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MTN-Qhubeka ready for historic Flanders debut

  • By Gregor Brown
  • Published Mar. 31, 2014
Gerald Ciolek is ready for changes at MTN-Qhubeka. Photo: Tim De Waele | TDWsport.com

GENT, Belgium (VN) — The tension is rising in MTN-Qhubeka’s classics team. The squad, based in South Africa, will debut in Ronde van Vlaanderen (Tour of Flanders) on Sunday — a first for a professional team from the African continent.

“I get goose bumps when I think about it,” sport director Jens Zemke told VeloNews. “We reconned the circuit already and we saw that the tension is there. In every village on the route, they are building up the tents for the party. For our team, from Africa, it’s an honor to be on the start line.”

The team’s bright yellow and black bus will pull into Bruges Sunday morning for the start. Its riders, from last year’s Milano-Sanremo winner Gerald Ciolek to lesser known Africans, will ride through the lines of fans, sign in on the podium in the main square, and start an historic ride in Belgium.

The ride began last year when manager Doug Ryder took the team from the third to the second division — the professional ranks — and brought aboard a handful of experienced riders like Ciolek.

Ciolek gave the team more than it imagined when he sprinted to win Milano-Sanremo early last March. His win likely motivated the other riders, as the team racked up another 12 wins — along with six national titles and a silver medal in the under-23 road race at the world championships (Louis Meintjes). MTN did not receive invites to Flanders or Paris-Roubaix, but it kept pedaling forward.

Ryder hired four new riders — one German and three Africans — for 2014 and kept asking for places in the top races. After what it saw last year, the Flanders organizer agreed and gave the team a spot in this year’s field.

“They were smiling last year when I asked in the winter time if we could race Flanders,” Zemke explained. “When we won Milano-Sanremo, that changed a bit. It was a shame that we were not already there last year.”

Over the last week, MTN proved it can mix it up with the first division teams. Ciolek sprinted to ninth in Milano-Sanremo a week ago, and then took 17th in Sunday’s Gent-Wevelgem after narrowly avoiding a crash with Andre Greipel with eight kilometers left. Further, South Africans Jay Thomson and Jaco Venter spent time in the escape group at E3 Harelbeke and Gent-Wevelgem, respectively.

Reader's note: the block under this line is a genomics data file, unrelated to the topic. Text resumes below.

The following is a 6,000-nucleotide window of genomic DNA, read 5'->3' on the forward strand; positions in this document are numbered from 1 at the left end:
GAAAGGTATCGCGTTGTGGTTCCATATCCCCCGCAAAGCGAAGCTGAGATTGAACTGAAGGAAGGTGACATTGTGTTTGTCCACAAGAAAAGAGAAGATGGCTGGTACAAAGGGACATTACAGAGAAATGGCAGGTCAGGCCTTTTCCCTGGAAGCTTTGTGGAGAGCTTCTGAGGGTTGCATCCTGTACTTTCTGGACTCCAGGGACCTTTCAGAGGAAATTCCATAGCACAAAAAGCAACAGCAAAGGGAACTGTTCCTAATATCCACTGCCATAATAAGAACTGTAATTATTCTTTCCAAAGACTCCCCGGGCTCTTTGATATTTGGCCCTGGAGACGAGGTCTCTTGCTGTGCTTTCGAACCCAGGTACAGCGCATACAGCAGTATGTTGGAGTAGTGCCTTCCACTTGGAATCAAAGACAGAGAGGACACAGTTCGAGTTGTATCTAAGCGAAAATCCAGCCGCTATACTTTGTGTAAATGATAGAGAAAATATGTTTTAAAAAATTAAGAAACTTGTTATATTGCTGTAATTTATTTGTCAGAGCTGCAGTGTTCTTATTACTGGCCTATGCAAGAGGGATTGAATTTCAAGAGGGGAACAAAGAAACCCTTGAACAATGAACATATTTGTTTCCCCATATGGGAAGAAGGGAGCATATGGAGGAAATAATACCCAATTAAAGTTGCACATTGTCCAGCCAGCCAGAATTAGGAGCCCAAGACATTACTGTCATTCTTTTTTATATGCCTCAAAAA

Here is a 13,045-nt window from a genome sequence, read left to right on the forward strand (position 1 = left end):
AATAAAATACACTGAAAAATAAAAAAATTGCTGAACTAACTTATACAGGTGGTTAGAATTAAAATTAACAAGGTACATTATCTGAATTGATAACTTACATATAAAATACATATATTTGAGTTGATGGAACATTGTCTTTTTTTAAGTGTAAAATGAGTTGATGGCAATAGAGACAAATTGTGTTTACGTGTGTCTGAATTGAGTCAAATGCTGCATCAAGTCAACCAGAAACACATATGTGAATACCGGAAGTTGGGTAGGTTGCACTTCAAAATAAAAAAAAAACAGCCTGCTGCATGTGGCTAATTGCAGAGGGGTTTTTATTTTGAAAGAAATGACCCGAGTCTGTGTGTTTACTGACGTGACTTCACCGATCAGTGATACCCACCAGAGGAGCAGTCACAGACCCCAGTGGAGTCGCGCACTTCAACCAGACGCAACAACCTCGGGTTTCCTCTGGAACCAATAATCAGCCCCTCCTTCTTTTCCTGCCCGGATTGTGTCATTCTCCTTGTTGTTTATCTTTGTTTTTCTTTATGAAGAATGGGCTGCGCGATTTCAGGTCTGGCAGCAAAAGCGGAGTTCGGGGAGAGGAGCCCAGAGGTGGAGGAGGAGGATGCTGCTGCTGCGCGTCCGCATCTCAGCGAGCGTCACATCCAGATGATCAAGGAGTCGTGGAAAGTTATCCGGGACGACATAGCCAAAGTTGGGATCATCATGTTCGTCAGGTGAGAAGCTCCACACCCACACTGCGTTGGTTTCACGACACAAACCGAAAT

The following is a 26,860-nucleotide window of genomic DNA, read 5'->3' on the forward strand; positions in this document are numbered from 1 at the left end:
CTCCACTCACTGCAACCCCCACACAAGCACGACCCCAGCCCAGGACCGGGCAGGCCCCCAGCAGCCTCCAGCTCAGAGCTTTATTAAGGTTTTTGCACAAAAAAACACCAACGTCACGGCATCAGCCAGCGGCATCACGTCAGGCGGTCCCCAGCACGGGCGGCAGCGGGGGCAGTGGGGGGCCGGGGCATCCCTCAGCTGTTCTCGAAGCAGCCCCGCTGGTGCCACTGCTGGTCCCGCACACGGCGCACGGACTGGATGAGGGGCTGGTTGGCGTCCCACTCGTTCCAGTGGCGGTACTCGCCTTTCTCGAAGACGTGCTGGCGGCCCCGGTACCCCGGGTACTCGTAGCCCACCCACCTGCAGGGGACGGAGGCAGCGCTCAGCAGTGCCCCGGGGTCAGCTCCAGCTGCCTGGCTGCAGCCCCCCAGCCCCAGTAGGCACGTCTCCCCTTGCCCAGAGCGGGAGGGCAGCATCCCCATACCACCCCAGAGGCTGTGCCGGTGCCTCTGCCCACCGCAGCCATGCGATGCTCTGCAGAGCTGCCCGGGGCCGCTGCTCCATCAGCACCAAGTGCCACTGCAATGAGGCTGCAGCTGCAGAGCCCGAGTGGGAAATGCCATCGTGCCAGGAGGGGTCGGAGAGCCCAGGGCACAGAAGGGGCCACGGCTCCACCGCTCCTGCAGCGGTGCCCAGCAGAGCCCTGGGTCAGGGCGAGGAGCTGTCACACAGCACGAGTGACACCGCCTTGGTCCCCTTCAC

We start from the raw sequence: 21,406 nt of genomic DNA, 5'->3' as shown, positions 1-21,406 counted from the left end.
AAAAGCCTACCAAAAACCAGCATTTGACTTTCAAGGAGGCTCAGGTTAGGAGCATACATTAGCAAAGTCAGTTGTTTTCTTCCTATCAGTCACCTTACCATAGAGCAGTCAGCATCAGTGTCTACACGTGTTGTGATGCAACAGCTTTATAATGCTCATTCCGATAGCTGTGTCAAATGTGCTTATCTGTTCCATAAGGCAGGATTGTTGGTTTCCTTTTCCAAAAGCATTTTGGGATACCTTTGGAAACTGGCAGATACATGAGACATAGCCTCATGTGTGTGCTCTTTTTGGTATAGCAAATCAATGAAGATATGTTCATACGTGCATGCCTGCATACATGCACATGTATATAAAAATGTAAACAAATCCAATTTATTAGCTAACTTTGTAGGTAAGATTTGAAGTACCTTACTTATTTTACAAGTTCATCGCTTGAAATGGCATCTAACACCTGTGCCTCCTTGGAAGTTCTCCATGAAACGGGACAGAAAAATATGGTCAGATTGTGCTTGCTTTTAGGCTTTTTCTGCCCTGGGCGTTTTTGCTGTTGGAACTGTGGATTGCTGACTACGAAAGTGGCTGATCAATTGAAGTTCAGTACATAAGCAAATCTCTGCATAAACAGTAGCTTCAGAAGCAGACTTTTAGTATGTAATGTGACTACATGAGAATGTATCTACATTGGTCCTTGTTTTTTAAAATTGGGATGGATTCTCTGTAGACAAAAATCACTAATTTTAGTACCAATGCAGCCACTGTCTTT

“Ciolek will lead our Flanders team,” Zemke said, “but we are going to bring Africans as we always do.”

Zemke tipped Algerian Youcef Reguigui as Africa’s biggest potential classics star. However, Reguigui may not make it to the Flemish fields in time due to visa problems.

“That’s why he could not come [to Gent-Wevelgem],” Zemke said. “Visas create a big challenge for a team with African riders. Normally they can race for three months here and then they have to go out for three months. It’s very complicated, this process.”

Zemke spoke of the 24-year old Reguigui but also mentioned the recent performances of Venter and Thomson. The South Africans could likely make the day’s escape in Ronde and be first up the famous Paterberg and Koppenberg climbs.

“For them, it’s incredible. We have some riders who have yet to win a race and they are standing on the start line in Gent-Wevelgem and maybe in Flanders,” Zemke said. “It’s a fast-track team. On our team, you can quickly make it from being a small rider to competing against world-class riders like Tom Boonen and Fabian Cancellara.”

With a Vuelta a España invitation possible on Wednesday, it could be a big week for African cycling and its MTN team.

FILED UNDER: News / Road TAGS: / / / / /

Gregor Brown

Gregor Brown

Bikes kept Gregor Brown out of trouble growing up in Oklahoma — BMX, freestyle and then watching Greg LeMond's Tour de France wins on CBS television's weekend highlights shows. The drama of the 1998 Tour, however, truly drew him into the fold. With a growing curiosity in European races and lifestyle, he followed his heart and established camp on Lake Como's shores in 2004. Brown has been following the Giro, the Tour and every major race in Europe since 2006. He will tell you it is about the "race within the race" – punching out the news and running to finish – but he loves a proper dinner, un piatto tipico ed un vino della zona.

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